All My Relations
All My Relations
Cochemea Gastelum is coming home to connect with his roots. After nearly 15 years of touring the world with Sharon Jones and The Dap-Kings, the saxophonist offers a deeply personal album of jazz and indigenous-influenced rhythms. All My Relations, out on Daptone Records, is 10 tracks of mesmerizing and spiritually ascendant instrumentation. Originally conceived during Sharon Jones and The Dap Kings’ final year of touring, Cochemea and Daptone’s Gabe Roth cast a varied but familial set of New York musicians to bring All My Relations to life. A large portion of the album was created through improvisation and collective writing, where its 10 musicians created a melodic, percussive conversation. “It was a beautiful experience – people would start playing and we’d work up these arrangements on the spot, then record it.” The album begins with an invocation and plays like a story– from “Sonora" (the home of his Yaqui ancestors ) to the Mexican huapango rhythms in “Mescalero” and “Song of Happiness,” which is partly derived from a Navajo melody, Shii’ Naasha.’ The track “Asatoma" is an ancient prayer from India. In Sanskrit, it prays for guidance to grow from darkness to light, to distinguish the real from the unreal, and to be guided from death of the physical to the immortality of the Spirit. As a body of work, it is an acknowledgement of oneness and harmony with all forms of life: people animals, insects, plants. It is a celebration of life.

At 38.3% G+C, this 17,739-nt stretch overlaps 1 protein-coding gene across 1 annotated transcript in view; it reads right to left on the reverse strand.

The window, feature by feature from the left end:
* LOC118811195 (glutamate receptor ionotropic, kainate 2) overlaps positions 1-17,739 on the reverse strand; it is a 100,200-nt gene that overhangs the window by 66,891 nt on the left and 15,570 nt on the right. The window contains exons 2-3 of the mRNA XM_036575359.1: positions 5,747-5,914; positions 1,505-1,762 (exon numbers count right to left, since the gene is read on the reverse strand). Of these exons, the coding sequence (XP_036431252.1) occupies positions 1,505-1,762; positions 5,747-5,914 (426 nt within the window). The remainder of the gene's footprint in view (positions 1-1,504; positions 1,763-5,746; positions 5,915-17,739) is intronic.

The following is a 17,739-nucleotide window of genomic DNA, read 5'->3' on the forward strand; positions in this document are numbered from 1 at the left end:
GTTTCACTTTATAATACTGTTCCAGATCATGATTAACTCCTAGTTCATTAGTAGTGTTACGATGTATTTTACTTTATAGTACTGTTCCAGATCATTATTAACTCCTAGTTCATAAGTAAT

Vol 2: Baca Sewa
Vol 2: Baca Sewa
The Dap-Kings' electro-sax space warrior returns with a groove-heavy sequel to All My Relations, Vol. II: Baca Sewa. Drawing on ancestral memories and family histories to wrap new flesh around the bones of history, this album is a bold, semi-autobiographical work that leads us deeper into the annals of family histories, mythology and the cultural imaginary. “Baca Sewa” is Cochemea’s original family name prior to colonization. The melody was composed by cousin Anthony Gastelum and features vocals and drumming by the Baca Sewa Singers- a group composed of several generations of family members. The album runs thick with sonic tributes and remembrances. “Chito’s Song” is a contemplative, ethereal tribute to a beloved uncle. “Curandera” conjures the memory of the irrepressible healing power of medicine women. “Black Pearl” recalls his great grandfather, heir to a legacy of indigenous peoples enslaved as pearl divers in the Sea of Cortez. Leading a 7-piece ensemble composed of New York’s top percussionists and members of Daptone’s rhythm section, Cochemea has created his own world of emotional textures and rhythmic possibilities, a musical and spiritual synthesis made possible through his deep reverence of the horn and the music and traditions preceding him. Vol II: Baca Sewa - is an offering and continuation of Cochemea’s explorations, part of a musical process of reclamation and healing through connection, relations, memory and imagination.
Song of Happiness / Stranded in Space 45
Song of Happiness/Stranded in Space 45
Recorded entirely in his humble bedroom studio, Cochemea Gastelum masterfully blends the drum-machine laden soul-explorations of artists like Shuggie Otis and Sly Stone, with the avant-garde, electric sax permutations of Eddie Harris.